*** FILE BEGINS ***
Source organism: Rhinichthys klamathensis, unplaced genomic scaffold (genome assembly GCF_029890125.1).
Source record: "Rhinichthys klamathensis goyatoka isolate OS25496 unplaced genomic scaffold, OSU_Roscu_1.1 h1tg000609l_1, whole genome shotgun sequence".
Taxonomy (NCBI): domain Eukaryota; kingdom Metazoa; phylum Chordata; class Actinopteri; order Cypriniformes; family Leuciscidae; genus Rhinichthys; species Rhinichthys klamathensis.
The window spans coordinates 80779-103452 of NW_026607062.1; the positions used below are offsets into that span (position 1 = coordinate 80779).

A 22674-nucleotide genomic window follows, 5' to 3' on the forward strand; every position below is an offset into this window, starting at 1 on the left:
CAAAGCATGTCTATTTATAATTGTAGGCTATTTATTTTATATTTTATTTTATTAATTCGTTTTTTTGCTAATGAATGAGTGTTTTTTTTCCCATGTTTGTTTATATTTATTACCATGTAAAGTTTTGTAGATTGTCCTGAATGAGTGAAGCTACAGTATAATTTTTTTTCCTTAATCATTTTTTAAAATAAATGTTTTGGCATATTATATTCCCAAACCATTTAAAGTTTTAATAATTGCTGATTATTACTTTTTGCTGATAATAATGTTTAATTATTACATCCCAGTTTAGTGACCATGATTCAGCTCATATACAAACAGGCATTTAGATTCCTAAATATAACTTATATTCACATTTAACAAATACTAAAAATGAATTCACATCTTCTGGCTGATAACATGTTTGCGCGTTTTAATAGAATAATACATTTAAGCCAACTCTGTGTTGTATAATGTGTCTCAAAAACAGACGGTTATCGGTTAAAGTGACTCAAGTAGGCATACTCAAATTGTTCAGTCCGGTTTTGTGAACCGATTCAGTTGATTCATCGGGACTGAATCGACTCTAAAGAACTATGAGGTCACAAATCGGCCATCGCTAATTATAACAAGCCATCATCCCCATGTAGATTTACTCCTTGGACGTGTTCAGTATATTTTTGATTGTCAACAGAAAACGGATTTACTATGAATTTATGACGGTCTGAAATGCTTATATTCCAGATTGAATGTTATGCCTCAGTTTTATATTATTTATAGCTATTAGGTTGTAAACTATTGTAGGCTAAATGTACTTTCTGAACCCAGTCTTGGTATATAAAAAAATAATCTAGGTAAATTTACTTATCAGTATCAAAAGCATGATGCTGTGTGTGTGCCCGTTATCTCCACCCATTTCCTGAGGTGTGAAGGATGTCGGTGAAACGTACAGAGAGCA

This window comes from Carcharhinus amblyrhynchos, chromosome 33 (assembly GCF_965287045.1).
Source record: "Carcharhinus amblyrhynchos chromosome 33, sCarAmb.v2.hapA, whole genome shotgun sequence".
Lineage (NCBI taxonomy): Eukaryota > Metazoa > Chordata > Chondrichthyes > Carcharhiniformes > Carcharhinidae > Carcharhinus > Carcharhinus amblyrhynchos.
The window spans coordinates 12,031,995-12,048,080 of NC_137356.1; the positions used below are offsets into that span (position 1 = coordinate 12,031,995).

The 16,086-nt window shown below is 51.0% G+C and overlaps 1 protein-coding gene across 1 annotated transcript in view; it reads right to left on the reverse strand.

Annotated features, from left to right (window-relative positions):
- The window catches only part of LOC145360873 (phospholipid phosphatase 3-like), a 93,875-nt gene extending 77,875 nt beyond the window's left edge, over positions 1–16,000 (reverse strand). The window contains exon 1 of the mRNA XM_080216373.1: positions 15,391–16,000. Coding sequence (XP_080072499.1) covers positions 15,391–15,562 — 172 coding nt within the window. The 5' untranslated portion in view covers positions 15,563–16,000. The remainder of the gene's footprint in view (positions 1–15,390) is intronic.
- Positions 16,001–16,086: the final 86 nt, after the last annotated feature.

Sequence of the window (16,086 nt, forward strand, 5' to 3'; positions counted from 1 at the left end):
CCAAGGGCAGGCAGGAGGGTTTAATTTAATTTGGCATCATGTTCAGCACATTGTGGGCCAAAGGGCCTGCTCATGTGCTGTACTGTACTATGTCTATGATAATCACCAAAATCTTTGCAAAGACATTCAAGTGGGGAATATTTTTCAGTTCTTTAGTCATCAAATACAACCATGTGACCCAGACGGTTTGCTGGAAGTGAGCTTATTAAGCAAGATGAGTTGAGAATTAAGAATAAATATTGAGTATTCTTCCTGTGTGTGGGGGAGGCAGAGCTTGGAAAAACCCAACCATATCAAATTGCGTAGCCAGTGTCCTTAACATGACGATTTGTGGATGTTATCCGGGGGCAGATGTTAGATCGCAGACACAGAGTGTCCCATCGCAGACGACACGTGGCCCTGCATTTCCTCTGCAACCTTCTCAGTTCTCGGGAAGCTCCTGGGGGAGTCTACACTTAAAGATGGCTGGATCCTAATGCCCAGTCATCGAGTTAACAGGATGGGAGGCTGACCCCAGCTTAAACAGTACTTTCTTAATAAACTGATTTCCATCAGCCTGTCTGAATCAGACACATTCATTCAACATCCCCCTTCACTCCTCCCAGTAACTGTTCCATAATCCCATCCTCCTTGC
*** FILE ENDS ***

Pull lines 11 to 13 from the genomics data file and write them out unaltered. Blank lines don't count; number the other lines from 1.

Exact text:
The 16,086-nt window shown below is 51.0% G+C and overlaps 1 protein-coding gene across 1 annotated transcript in view; it reads right to left on the reverse strand.

Annotated features, from left to right (window-relative positions):
- The window catches only part of LOC145360873 (phospholipid phosphatase 3-like), a 93,875-nt gene extending 77,875 nt beyond the window's left edge, over positions 1–16,000 (reverse strand). The window contains exon 1 of the mRNA XM_080216373.1: positions 15,391–16,000. Coding sequence (XP_080072499.1) covers positions 15,391–15,562 — 172 coding nt within the window. The 5' untranslated portion in view covers positions 15,563–16,000. The remainder of the gene's footprint in view (positions 1–15,390) is intronic.